Monday, January 26, 2009 at 11:31AM
There's some interesting facial recognition research just out of Monash University in Australia -- and I'm not talking about research on human faces. Instead, scientists have proven that honeybees can distinguish between two faces. Yes, honeybees.
In the study, performed over two years in Australia and Germany, researchers trained different groups of bees to fly toward human faces printed on a vertical screen. Bees that made the correct choice were rewarded with sugar or a bitter solution for incorrect decisions, and over the course of a day or so, bees had learned the task.
The groundbreaking discovery came later when only the bees that had experienced multiple views of a face at both 0 and 60 degrees were able to correctly identify the same face at the rotational angle of 30 degrees in non-rewarded tasks. According to Dyer, this demonstrates a bee's tendency to solve rotational problems by either averaging previously-seen images or mentally rotating previously learnt views.
"Bee brains clearly use image interpolation to solve the problem. In other words, bees that had learnt what a particular face looked like from two different viewpoints could then recognize a novel view of this target face. However, bees that had only learnt a single view could not recognize novel views," Dr. Dyer said.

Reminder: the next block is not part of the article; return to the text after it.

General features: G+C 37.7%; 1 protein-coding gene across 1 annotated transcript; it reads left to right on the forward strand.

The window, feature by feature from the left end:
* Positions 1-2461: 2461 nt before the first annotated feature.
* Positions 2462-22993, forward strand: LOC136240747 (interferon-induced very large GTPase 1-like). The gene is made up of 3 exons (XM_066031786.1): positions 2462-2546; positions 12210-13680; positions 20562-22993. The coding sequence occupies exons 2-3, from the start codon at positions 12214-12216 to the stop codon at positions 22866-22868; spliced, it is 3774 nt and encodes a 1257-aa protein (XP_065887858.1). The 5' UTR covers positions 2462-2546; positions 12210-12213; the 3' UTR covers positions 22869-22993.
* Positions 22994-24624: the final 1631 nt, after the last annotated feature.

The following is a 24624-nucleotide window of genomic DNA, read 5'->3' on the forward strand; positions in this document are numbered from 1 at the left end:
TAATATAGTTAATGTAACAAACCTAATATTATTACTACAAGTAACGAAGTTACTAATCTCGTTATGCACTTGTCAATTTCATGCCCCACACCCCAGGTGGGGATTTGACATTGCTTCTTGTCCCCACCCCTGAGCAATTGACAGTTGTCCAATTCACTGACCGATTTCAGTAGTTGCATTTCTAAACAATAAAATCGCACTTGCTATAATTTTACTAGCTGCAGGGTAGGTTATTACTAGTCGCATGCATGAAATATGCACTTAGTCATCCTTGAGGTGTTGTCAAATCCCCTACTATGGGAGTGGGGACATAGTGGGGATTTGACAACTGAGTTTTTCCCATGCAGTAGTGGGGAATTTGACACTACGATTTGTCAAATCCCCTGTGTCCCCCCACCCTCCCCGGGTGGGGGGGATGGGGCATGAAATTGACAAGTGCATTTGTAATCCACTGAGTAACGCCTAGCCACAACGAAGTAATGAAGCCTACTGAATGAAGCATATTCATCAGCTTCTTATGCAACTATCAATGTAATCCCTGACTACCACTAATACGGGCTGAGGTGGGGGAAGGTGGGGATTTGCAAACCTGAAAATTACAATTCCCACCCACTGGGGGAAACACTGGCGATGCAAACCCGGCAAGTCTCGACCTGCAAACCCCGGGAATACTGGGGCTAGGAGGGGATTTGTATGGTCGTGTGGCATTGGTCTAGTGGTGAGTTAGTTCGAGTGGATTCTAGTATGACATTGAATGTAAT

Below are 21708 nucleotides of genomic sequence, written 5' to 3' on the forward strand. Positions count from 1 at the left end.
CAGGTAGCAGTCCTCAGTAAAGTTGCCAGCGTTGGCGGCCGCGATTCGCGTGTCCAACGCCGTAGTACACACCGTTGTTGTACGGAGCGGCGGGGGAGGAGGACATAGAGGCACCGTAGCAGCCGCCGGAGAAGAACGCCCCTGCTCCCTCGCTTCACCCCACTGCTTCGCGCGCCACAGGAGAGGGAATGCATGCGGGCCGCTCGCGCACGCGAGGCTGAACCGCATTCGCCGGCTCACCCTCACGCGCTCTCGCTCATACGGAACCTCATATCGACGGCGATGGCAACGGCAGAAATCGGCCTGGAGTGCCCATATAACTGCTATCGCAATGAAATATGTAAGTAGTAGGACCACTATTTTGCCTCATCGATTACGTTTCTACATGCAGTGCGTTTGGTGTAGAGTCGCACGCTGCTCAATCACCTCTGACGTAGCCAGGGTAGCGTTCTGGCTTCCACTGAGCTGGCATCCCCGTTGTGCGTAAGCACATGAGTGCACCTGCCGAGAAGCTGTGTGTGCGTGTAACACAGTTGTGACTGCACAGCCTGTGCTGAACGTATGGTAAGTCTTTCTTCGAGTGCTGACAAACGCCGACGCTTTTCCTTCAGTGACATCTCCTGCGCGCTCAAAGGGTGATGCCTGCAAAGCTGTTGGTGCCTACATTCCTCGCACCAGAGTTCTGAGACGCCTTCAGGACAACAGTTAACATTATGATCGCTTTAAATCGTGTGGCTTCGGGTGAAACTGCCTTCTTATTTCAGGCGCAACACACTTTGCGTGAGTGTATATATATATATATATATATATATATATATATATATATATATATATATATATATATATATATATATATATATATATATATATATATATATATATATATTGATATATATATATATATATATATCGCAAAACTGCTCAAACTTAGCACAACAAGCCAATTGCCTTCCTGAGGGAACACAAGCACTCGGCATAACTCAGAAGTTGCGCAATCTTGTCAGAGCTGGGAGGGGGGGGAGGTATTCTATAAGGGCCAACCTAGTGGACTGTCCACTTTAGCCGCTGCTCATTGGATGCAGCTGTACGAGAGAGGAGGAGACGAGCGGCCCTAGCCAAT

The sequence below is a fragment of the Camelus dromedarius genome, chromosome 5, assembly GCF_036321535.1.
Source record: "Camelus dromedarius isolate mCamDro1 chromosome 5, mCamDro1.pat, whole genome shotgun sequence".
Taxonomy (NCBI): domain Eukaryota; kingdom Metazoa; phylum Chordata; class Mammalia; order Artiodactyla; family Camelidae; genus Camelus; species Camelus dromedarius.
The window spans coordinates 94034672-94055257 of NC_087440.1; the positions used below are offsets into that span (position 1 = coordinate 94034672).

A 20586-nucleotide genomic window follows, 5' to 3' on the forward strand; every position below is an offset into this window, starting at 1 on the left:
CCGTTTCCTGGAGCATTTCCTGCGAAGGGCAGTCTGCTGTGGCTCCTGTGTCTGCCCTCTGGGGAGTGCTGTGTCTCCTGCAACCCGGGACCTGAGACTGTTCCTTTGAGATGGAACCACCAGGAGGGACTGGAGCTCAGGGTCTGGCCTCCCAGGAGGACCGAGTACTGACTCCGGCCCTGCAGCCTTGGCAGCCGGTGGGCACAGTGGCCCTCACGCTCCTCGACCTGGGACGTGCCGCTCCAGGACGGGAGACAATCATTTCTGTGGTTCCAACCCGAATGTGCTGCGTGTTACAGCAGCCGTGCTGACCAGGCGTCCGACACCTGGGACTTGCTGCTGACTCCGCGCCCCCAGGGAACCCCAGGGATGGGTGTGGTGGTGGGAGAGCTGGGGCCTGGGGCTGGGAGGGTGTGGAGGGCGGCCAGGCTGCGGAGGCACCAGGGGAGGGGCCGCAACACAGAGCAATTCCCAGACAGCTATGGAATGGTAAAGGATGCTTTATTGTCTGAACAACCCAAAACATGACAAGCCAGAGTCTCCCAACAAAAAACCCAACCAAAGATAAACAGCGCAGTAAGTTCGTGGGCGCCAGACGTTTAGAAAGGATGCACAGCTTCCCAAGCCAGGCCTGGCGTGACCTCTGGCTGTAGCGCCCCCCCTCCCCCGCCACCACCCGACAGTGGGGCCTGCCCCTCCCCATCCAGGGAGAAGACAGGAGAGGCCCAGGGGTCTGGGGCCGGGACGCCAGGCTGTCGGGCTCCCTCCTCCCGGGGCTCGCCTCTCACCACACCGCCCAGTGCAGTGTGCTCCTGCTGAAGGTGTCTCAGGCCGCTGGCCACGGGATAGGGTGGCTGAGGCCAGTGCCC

This is exciting news considering most artificial intelligence recognition systems have major difficulties in reliably recognizing faces from different viewpoints.
"What we have shown is that the bee brain, which contains less than one million neurons, is actually very good at learning to master complex tasks. Computer and imaging technology programmers who are working on solving complex visual recognition tasks using minimal hardware resources will find this research useful," he added.
Turns out honeybees may be useful for more than honey and flower pollination (and of course, their tremendous dance moves).